Bonnet mounted air intakes

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Tunja
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Bonnet mounted air intakes

Post by Tunja » 07 Apr 2019 13:57

Looking at the post on the Patrol Gazelle (How I wish...) I noticed the bonnet mounted air intake or front hood scoop.

I see its facing forward, Ive also seen them face backwards and flat panel mounted ones..

Is the idea to force air into the intake - if facing front? If so at what speed are they most efficient?

Is the idea to allow hot air under the bonnet out at the highest point? Facing rearwards.. and is there a "drag" effect created sucking hot air out by the wind at speed?

With the flat ones, i presume they only let hot air out and water in?

What's your thoughts on these?

Are they worth the cost and effort of fitting and do they actually work?
'98 4500 GL Patrol : FR roof rack, ARB Bull bar with 2 spots & Winch, Drawer system, Dual battery system, Tow Bar, OME suspension, Rock Sliders, Side Awning, Tinted smash & grab.

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Tinus lotz
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Re: Bonnet mounted air intakes

Post by Tinus lotz » 07 Apr 2019 17:55

Have you had a overheating problem ?

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Peter Connan
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Re: Bonnet mounted air intakes

Post by Peter Connan » 07 Apr 2019 18:10

Basically, yes. Front-facing scoops are usually there to collect air for a specific purpose, such as an inter-cooler or brake cooling ducts. Rear-facing ducts (whether raised or louvered) are typically there to extract hot air from under the bonnet.

For either to work, the pressure on the inlet side of the duct needs to be higher than the pressure on the other side.

Therefore I think these things need to be carefully considered and ideally tested in a wind tunnel.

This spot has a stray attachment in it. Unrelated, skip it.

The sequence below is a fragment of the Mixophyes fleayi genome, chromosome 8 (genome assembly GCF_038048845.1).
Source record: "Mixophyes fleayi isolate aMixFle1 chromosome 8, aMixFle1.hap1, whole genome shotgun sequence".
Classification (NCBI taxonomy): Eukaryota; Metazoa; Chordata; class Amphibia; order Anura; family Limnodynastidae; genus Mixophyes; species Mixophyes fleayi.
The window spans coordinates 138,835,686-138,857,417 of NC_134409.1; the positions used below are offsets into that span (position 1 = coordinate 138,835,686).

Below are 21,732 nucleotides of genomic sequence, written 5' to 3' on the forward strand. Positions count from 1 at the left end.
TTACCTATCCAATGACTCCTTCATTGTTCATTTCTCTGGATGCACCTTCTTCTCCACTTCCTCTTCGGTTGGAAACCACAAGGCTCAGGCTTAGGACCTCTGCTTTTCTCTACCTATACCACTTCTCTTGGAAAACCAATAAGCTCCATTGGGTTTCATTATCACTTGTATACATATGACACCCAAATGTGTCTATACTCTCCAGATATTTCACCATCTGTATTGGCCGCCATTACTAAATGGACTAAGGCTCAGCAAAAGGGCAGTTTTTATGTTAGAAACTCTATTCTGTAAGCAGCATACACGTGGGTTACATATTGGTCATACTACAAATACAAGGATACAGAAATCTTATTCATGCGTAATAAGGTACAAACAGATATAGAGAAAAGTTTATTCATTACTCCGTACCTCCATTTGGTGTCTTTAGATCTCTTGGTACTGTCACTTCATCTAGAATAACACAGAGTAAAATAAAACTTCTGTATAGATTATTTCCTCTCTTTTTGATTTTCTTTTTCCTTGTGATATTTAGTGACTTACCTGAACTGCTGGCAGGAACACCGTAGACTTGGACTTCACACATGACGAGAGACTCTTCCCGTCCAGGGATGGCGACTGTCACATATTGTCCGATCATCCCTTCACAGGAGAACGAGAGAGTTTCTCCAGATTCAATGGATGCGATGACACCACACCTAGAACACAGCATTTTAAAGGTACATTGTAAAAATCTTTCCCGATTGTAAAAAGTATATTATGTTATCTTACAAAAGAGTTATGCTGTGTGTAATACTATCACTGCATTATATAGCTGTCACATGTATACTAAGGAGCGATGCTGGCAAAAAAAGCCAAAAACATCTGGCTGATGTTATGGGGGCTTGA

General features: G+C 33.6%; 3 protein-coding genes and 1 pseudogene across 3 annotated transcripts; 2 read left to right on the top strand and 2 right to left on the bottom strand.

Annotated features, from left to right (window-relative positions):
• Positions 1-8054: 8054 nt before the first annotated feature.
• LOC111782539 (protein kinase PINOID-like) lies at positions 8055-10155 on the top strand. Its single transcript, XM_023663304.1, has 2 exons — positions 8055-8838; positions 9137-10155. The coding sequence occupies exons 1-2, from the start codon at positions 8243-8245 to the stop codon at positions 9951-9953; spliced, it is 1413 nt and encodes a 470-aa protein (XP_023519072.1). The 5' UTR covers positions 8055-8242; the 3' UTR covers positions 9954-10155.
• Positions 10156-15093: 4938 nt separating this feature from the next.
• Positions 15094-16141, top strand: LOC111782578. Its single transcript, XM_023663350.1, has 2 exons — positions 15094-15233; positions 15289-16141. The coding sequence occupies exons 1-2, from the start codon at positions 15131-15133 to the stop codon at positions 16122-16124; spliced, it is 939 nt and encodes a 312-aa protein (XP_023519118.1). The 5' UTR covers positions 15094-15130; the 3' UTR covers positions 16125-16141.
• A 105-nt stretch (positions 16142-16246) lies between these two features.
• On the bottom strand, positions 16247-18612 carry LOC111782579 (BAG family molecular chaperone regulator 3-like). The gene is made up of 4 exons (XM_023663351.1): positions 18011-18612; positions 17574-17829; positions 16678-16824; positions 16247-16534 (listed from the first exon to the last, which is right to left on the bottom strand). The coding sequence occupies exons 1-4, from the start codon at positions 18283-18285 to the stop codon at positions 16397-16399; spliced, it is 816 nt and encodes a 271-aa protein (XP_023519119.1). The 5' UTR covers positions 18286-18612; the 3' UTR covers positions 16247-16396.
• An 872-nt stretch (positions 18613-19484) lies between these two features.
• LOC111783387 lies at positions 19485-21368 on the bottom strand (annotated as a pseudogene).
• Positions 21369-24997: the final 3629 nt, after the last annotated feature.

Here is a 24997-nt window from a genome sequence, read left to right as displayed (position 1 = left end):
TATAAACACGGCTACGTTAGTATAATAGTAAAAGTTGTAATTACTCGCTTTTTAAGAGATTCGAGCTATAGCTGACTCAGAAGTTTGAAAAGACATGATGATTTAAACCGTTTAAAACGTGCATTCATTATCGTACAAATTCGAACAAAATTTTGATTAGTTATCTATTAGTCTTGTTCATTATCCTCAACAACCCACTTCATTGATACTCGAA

Of course, few of us have easy access to wind tunnels. There are however old-time tricks which can help.
For example, short pieces of wool taped to the bonnet will give you at least an idea of which way the wind is blowing...

I would say that any car designed within the last 20 years or so would have been fairly carefully tested in a wind tunnel, and any modifications to the air flow under and over the bonnet probably requires some careful thought. Of course, this includes things like bull bars and bash plates, so once again, I am not entirely practicing what I preach...

I have recently learnt that covering my bash plate with an impermeable plate can reduce engine temperatures but conversely (possibly) increase engine oil temperature...

I also suspect that relieving air out the top of the bonnet might well increase temperatures in the foot-well by reducing airflow around the gearbox?
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Re: Bonnet mounted air intakes

Post by Tunja » 07 Apr 2019 18:22

No not at all Tinus, I haven't even got back to SA to collect my Troll yet. I did have air vents on a Jeep I had and always wondered how effective it was.

My thinking was if the vent was facing backwards the airflow through the front grill would work its towards the rear of the engine compartment and exit at the top of the bonnet thus expelling some of the hot air out of the top of the engine bay along with maybe a suction effect from the wind flowing over the outside of the vent.

I can understand if a forward air vent was piped into a air cleaner etc so kinda force feeding the engine but don't see how it can help otherwise while driving, evidently it will allow hot air out once the vehicle is stopped.
'98 4500 GL Patrol : FR roof rack, ARB Bull bar with 2 spots & Winch, Drawer system, Dual battery system, Tow Bar, OME suspension, Rock Sliders, Side Awning, Tinted smash & grab.

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Tinus lotz
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Re: Bonnet mounted air intakes

Post by Tinus lotz » 07 Apr 2019 19:29

A top mount cooler makes less air go via radiator ...when rubbers are missing on side of wheel arches it makes them run hotter

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